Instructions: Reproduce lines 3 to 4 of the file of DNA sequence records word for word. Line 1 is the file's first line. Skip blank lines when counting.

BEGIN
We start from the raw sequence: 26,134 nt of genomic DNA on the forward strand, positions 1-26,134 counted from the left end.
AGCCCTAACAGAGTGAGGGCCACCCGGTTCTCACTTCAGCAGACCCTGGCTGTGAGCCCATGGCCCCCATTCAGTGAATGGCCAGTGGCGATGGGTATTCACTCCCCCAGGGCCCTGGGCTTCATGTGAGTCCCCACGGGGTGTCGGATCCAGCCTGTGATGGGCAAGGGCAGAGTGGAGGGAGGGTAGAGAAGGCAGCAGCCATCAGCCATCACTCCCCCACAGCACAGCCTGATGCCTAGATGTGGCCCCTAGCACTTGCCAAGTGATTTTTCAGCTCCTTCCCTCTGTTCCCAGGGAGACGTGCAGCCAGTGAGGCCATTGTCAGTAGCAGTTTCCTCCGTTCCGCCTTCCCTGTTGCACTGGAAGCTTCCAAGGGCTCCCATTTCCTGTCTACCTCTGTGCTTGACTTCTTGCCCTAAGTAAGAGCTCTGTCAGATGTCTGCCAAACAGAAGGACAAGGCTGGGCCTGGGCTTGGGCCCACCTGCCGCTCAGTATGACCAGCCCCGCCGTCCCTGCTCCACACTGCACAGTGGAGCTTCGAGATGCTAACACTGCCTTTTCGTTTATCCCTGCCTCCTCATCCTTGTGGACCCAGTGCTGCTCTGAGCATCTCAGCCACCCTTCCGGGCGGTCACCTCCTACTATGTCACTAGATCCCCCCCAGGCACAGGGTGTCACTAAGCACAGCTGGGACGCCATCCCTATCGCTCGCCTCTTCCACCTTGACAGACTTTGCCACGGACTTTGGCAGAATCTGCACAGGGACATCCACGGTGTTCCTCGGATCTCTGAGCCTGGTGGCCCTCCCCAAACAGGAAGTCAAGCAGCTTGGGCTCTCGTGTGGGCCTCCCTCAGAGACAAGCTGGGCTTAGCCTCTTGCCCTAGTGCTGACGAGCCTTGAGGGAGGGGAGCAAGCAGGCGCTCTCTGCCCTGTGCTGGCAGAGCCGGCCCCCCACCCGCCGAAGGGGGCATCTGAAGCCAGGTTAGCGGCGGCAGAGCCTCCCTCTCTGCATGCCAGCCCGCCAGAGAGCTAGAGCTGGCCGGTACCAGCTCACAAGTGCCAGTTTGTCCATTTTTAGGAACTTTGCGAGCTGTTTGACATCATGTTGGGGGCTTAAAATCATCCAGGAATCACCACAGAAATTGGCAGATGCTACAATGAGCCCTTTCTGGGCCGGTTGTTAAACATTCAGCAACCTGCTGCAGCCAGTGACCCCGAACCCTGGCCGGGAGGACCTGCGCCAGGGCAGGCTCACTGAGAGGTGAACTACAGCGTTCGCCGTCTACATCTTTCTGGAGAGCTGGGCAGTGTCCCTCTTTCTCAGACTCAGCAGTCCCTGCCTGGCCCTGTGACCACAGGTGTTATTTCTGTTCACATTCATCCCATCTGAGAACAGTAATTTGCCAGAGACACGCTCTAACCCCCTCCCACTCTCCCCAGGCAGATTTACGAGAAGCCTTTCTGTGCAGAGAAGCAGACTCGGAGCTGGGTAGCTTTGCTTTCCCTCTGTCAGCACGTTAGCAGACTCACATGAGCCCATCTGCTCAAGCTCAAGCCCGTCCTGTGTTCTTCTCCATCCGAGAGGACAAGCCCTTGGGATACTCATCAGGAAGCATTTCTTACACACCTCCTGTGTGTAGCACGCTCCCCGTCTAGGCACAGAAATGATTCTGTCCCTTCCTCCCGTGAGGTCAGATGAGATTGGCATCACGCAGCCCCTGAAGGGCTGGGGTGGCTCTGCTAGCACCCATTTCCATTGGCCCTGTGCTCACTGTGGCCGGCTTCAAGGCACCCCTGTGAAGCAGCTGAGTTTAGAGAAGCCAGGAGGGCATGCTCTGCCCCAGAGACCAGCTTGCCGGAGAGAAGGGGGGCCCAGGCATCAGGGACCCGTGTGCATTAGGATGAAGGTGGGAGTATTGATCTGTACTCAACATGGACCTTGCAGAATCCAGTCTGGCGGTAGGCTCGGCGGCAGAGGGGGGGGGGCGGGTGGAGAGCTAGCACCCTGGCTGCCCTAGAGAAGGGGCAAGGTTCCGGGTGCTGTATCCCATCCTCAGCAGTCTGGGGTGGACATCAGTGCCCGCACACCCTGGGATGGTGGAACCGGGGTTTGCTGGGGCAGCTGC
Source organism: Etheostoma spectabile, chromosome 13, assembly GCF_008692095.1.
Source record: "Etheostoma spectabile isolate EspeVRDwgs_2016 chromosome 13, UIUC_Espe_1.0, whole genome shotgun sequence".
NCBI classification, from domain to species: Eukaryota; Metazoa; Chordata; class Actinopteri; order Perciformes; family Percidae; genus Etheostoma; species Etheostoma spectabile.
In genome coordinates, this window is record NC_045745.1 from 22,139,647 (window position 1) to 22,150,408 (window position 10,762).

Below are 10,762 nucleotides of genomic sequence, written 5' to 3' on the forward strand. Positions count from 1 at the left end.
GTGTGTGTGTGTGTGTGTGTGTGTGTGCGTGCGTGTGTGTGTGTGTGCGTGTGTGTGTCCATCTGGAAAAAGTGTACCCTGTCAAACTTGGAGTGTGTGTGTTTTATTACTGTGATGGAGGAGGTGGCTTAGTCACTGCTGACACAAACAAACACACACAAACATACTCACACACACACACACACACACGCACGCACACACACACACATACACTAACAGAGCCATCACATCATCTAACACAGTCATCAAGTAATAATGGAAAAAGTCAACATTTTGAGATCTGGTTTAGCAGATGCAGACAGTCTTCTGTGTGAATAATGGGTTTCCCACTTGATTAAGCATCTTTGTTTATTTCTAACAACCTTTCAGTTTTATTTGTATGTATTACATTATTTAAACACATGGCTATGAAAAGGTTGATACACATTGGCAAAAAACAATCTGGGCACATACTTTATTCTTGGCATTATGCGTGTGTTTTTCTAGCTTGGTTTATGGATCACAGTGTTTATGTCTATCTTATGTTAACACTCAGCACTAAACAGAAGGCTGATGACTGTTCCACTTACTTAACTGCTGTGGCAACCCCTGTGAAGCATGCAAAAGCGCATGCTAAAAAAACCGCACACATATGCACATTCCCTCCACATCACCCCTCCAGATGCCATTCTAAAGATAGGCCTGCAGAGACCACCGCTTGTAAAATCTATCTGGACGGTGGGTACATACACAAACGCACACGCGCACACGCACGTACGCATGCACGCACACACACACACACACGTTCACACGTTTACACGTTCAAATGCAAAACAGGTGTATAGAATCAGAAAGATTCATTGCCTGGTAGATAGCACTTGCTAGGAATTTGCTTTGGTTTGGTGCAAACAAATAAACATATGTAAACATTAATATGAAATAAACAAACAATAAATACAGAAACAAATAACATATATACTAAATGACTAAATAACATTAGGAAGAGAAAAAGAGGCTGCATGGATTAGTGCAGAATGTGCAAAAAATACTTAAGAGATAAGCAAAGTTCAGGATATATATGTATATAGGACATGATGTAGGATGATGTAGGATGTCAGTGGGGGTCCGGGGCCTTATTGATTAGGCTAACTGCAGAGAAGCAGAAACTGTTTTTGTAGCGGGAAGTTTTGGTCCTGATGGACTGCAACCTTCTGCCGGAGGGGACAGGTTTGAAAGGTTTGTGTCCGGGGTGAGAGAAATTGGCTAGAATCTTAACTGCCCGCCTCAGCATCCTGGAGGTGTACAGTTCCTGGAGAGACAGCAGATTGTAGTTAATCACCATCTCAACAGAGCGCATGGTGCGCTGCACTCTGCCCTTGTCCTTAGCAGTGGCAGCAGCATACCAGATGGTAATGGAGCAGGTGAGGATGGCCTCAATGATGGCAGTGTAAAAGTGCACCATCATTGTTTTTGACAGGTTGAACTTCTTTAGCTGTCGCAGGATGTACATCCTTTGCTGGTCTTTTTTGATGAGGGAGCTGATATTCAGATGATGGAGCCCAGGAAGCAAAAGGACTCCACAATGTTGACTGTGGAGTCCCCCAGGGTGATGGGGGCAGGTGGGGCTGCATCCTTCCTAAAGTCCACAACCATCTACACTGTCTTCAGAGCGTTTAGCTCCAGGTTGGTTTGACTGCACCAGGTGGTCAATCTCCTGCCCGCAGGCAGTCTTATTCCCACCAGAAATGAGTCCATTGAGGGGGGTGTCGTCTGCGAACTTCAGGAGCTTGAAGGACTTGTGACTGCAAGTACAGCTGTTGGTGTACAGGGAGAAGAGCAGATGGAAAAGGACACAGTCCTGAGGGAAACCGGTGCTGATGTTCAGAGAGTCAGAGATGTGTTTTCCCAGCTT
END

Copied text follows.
Source organism: Etheostoma spectabile, chromosome 13, assembly GCF_008692095.1.
Source record: "Etheostoma spectabile isolate EspeVRDwgs_2016 chromosome 13, UIUC_Espe_1.0, whole genome shotgun sequence".